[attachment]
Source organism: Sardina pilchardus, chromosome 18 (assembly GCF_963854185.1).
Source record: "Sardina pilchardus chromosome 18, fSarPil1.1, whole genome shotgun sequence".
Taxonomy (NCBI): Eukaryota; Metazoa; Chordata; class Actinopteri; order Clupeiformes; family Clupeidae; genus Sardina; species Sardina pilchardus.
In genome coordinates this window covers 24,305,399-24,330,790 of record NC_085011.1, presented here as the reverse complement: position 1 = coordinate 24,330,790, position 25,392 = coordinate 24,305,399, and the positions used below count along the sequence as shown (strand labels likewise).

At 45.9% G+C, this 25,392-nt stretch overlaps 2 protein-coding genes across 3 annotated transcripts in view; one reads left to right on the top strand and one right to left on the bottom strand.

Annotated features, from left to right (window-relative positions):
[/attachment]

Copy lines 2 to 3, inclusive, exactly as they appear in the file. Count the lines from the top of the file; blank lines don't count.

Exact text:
Source record: "Sardina pilchardus chromosome 18, fSarPil1.1, whole genome shotgun sequence".
Taxonomy (NCBI): Eukaryota; Metazoa; Chordata; class Actinopteri; order Clupeiformes; family Clupeidae; genus Sardina; species Sardina pilchardus.